As Flora Clift Stevenson died in 1905, I can’t vouch for the accuracy of the likeness, and would evaluate this painting’s style as typical of the age; accomplished but unexciting. But beyond the artistic surface, what does the painting mean to me; a 21st century woman confronted with an image of a 19th century version?
There are two ways to read the painting in search of meaning. Firstly, I can ‘cold-read’ her; projecting a psychological portrait of corsetry and sternness, with connotations of the buttoned-up and forbidding. But is my imagination accurate?
In her zeal to have the delinquent and impoverished of her era educated, Flora tolerated no compromise: food and clothing were only provided on condition of attendance at school. And she didn’t believe in welfare either – as it inclined parents to responsibility-shirking. Is there also a psychological portrait here, as well as a technically proficient one?
But the other reading is symbolic: a woman represented with written-upon paper in her hand signifies an intellect, and a place in the public domain at a time when women were denied the right to vote. Here was also a suffragette; a passionate advocate for the right of women to be university-educated; and a woman at the heart of legislative reform in Scottish education. (She was part of a select committee in 1887 to compel ‘neglected’ children to attend school.)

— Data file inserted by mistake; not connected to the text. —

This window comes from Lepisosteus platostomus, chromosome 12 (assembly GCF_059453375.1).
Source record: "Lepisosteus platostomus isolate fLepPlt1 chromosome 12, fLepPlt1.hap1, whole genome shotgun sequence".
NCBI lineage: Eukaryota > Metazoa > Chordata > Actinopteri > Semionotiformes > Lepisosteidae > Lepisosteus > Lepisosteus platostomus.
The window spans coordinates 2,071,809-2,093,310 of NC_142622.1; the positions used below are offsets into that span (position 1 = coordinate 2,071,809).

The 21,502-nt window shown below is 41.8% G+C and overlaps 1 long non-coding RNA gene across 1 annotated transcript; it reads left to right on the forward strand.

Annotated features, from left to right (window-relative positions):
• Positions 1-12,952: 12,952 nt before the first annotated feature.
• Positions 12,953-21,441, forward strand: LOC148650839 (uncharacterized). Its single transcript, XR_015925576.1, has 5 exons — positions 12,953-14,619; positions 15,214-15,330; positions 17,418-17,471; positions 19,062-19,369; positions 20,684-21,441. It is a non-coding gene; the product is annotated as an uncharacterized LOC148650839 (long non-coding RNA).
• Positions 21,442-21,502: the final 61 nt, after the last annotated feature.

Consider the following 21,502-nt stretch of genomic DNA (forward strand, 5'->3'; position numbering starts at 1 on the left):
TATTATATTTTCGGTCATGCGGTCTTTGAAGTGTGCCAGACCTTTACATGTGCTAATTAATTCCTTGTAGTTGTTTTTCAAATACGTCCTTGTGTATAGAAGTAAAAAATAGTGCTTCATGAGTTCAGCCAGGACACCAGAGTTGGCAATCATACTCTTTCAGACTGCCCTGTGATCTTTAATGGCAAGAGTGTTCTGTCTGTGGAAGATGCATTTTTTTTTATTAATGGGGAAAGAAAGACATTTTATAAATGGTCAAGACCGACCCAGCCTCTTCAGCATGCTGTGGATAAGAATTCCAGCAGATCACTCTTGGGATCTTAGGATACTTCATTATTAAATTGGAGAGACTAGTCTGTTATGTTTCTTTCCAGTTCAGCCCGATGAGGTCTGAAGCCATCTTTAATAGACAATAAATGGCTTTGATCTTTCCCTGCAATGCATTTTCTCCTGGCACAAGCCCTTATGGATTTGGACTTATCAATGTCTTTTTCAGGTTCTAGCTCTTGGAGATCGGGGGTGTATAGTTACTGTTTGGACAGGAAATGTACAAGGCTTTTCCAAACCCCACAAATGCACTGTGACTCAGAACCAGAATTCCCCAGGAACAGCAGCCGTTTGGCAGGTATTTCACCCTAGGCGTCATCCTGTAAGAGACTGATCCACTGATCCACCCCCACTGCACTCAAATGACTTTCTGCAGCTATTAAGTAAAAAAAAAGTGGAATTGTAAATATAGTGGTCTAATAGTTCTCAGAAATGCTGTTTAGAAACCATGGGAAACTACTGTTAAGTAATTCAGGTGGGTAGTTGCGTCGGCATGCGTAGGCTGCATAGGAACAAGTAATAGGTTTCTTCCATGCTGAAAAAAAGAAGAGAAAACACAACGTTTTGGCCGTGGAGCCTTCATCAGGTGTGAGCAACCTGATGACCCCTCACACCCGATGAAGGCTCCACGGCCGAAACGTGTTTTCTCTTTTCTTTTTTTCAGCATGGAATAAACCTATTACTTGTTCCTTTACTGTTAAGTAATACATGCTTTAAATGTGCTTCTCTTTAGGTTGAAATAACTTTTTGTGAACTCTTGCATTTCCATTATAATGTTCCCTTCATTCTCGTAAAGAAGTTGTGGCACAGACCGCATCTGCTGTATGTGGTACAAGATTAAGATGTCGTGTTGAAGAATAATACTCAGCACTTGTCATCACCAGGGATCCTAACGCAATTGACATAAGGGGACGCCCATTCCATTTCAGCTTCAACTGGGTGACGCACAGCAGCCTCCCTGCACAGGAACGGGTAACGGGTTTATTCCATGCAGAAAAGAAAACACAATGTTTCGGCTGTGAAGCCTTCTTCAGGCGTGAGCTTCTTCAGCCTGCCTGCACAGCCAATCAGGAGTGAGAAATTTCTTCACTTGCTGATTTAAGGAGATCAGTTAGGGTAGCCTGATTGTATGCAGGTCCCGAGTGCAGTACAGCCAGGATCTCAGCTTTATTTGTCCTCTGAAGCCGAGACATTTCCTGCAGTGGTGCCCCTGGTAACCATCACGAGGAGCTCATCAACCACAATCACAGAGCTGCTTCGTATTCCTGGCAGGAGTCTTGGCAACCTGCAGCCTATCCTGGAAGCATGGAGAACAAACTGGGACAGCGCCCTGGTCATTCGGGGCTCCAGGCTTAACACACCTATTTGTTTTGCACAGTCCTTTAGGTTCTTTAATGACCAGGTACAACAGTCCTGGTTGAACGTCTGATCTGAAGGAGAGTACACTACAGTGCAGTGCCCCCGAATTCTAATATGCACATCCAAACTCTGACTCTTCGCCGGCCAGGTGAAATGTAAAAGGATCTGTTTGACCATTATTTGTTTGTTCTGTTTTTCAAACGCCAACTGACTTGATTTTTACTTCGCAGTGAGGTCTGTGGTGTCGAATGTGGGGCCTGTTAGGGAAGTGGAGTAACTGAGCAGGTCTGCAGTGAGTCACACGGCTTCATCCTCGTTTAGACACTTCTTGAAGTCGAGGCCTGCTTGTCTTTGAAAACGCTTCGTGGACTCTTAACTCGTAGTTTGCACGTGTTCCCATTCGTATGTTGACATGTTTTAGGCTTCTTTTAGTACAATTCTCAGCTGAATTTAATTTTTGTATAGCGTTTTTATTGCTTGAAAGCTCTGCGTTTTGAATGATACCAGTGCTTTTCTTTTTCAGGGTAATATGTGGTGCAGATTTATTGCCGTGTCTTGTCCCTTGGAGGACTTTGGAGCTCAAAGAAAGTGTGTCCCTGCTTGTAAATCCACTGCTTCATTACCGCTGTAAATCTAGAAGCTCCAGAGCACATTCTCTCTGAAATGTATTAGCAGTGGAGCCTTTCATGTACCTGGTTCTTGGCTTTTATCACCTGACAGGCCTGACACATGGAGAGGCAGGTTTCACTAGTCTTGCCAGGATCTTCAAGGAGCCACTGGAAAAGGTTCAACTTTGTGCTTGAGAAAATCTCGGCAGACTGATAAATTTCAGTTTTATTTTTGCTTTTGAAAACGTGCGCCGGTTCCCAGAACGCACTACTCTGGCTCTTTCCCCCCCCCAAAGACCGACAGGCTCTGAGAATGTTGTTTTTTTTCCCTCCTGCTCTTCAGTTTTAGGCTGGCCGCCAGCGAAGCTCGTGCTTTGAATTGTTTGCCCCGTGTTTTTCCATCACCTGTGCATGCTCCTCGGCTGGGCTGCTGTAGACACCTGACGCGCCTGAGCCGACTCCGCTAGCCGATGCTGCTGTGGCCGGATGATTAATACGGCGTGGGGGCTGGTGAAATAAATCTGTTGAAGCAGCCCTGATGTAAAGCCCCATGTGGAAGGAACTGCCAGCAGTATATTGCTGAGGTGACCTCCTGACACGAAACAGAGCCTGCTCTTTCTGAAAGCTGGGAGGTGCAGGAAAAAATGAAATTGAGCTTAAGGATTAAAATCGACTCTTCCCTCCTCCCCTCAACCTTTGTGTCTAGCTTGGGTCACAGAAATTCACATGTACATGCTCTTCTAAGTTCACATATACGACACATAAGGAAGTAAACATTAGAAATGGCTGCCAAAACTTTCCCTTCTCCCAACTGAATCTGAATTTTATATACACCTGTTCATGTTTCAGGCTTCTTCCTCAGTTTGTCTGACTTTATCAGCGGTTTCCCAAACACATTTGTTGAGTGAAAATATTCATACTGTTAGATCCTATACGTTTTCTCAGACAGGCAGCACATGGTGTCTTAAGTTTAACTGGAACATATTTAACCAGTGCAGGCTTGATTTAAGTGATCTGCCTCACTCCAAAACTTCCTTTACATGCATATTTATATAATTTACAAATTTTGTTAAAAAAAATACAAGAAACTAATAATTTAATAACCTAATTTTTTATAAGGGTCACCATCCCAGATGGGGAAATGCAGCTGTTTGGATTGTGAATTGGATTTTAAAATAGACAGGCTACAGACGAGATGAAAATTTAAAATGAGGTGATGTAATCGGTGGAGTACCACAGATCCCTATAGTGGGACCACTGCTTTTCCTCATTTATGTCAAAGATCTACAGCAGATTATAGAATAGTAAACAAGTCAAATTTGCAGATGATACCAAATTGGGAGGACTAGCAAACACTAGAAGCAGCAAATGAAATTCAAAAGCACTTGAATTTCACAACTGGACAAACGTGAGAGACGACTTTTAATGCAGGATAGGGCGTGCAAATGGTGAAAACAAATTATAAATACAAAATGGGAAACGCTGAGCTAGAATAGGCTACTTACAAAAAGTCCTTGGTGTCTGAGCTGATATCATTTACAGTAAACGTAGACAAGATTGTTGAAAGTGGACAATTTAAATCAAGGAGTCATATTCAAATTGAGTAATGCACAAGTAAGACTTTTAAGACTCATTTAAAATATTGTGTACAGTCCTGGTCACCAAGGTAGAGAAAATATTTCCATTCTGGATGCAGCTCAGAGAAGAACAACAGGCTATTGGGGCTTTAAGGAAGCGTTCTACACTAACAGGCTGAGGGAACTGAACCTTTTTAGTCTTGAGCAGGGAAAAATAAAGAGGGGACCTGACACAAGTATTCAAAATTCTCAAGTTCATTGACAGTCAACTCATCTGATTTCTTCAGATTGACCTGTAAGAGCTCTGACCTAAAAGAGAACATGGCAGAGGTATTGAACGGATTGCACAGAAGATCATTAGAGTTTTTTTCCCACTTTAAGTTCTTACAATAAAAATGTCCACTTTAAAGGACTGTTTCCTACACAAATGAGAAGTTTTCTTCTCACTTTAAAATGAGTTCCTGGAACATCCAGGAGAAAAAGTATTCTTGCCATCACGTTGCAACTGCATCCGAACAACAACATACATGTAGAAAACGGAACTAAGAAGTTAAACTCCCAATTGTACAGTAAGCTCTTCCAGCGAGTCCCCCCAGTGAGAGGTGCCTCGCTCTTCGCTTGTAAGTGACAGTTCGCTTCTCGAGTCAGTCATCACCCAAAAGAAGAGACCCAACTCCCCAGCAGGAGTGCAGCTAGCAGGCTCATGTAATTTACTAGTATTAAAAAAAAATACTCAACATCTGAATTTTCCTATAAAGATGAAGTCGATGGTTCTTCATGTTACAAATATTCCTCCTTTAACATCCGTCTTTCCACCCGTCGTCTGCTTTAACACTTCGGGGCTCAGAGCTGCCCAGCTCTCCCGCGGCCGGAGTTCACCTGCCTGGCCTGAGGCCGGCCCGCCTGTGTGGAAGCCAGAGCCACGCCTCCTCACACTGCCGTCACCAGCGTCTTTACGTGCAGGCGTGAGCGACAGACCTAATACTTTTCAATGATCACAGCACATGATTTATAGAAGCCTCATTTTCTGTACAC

Flora may have had a ‘grand manner’ (she was an intimidating presence for parents whose offspring benefited from her educational activity) but without her, our right to an education in Scotland may have been less-assured. Victorian portraits often invoke presumption in the viewer of a time and place that has no meaning to ‘the here and now’. Flora’s portrait reminds us that some people, and some paintings, are always relevant to the here and now; brown paint and imperious ways notwithstanding.